Globally, healthcare providers spend more than $100 billion per year on health IT such as electronic health records (EHR), online patient portals, health apps and personalized medical treatment, according to CNBC.
As a result, career opportunities within health informatics, the development and adoption of IT-based healthcare innovations, are growing rapidly as organizations strive to improve patient care and engagement, manage costs, boost efficiency, and ensure privacy and security of any health information. Implementing health informatics can be useful in several ways:
- Collecting and analyzing large amounts of information to better monitor, prevent and manage disease.
- Using software that sends reminders to patients for immunizations, follow-up care and preventive treatments.
- Implementing devices such as electronic wristbands that transmit real-time location and wait times to help providers improve the patient care experience.
The growth in health IT adoption has been fueled by the HITECH Act, a part of the American Recovery and Reinvestment Act of 2009. The HITECH Act promotes the adoption of health technology, according to the U.S. Department of Health and Human Services.
Career Opportunities in Health Informatics
Health informatics professionals form the connection between technology and healthcare delivery. Informatics can be applied to all areas of healthcare, including education, research and administration.
Earning a bachelor’s degree in Healthcare Administration with a concentration in Health Informatics provides the background and educational foundation needed to pursue a career in this emerging field. Health informatics professionals can find themselves working in hospitals, government agencies, physicians’ offices and clinical and medical research facilities. Potential salary ranges and employment prospects vary based on a candidate’s work history, educational qualifications and local market conditions.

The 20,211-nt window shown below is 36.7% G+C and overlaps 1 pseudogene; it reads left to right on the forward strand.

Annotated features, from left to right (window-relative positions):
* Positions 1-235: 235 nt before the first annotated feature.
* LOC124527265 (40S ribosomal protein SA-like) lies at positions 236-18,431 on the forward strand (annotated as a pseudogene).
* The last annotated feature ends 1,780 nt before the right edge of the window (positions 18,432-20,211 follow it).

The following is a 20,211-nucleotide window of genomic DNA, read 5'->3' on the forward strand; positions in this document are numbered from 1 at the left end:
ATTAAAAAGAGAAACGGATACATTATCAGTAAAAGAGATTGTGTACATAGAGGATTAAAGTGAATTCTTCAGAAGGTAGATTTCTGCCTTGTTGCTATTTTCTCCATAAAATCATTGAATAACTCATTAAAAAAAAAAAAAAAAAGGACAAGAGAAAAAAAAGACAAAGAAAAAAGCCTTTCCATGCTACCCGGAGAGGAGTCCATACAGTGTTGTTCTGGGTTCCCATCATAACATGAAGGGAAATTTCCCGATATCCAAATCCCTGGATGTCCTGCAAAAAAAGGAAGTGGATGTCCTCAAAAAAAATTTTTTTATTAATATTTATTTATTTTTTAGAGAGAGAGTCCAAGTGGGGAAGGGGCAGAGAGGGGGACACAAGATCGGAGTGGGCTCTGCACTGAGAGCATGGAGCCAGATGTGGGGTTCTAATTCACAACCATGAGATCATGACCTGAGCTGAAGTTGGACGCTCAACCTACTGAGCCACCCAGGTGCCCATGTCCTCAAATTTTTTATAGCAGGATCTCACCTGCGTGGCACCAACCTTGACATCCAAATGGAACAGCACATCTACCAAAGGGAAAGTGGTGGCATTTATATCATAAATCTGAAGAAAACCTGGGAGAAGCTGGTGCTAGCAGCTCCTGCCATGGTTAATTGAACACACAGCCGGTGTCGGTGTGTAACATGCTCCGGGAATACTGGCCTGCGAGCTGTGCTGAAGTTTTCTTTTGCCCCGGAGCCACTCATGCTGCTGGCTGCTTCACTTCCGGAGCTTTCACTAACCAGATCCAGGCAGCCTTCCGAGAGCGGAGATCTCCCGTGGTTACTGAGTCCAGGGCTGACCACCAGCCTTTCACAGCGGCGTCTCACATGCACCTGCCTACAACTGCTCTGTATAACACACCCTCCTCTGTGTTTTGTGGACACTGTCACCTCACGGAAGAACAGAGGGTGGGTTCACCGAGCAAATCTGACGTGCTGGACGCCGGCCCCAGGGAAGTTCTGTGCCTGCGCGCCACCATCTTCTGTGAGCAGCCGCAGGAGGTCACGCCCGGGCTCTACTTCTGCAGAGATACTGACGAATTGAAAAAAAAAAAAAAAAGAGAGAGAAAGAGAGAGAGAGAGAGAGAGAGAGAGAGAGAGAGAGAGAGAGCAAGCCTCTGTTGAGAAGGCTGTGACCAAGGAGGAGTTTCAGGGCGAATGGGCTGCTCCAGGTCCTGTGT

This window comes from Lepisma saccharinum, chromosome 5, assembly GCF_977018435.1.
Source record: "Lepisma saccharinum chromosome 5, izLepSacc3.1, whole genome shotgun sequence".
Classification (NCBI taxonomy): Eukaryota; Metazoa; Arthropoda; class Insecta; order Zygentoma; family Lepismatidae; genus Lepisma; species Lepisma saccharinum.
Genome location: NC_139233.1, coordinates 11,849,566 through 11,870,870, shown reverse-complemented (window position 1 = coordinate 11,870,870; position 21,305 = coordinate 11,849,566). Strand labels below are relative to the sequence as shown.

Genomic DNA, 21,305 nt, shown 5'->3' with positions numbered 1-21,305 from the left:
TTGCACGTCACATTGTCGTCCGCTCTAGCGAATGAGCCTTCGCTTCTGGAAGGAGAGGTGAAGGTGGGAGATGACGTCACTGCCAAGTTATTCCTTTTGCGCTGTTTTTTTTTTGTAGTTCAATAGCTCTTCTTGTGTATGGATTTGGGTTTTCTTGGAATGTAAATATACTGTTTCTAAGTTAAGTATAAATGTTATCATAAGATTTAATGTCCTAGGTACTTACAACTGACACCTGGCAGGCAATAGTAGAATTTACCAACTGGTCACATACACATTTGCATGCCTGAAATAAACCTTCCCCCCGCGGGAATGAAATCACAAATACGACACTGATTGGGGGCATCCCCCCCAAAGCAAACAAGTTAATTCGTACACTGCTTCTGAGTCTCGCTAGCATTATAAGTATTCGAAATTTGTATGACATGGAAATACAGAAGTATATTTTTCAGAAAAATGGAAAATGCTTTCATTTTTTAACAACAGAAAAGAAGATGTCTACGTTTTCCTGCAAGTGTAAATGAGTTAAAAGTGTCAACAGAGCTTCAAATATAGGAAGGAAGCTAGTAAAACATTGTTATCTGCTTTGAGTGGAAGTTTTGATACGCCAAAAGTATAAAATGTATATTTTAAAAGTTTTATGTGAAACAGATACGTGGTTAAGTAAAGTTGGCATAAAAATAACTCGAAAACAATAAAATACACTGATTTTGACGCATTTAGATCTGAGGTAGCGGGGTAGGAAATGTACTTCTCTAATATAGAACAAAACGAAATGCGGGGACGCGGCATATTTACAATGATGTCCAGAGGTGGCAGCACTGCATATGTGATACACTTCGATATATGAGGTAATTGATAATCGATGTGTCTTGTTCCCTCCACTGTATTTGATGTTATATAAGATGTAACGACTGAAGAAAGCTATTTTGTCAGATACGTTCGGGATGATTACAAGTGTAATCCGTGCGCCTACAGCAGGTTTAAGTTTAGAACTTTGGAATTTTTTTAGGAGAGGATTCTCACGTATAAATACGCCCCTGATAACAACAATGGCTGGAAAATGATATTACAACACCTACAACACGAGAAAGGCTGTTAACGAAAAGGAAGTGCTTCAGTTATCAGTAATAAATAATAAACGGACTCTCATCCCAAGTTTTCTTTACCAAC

Medical Records and Health Information Technicians collect, organize and manage health information from medical offices or patients and provide analysis as needed. Their responsibilities include maintaining patients’ records and medical histories. Job growth is expected to grow 15% by 2024, according to the U.S. Bureau of Labor Statistics. In May 2016, the median annual salary was $38,040, with those working in hospitals earning $40,510, the BLS reported.
Health Informatics Consultants or Specialists manage systems and databases used to store and track patient information. As these professionals may develop health IT protocols and policies to comply with federal regulations, possessing advanced computer and networking knowledge is necessary. Although the BLS does not provide salary information for this position, Payscale.com reports the median pay is about $61,000 per year.
Clinical Data Analysts or Managers are responsible for collecting, compiling and analyzing information in a clinical setting or related to clinical trials. The median annual salary in 2016 for clinical data managers was $80,500; job growth is projected at 14% through 2014, according to O*NET OnLine.
Informatics Nurse Specialists use technology to integrate information, knowledge and data so that they and other healthcare professionals can provide better care to their patients. According to O*NET OnLine, the 2016 median annual salary for an informatics nurse specialist (also known as nursing informatics specialist) was $87,220 and is projected to grow 14% through 2024.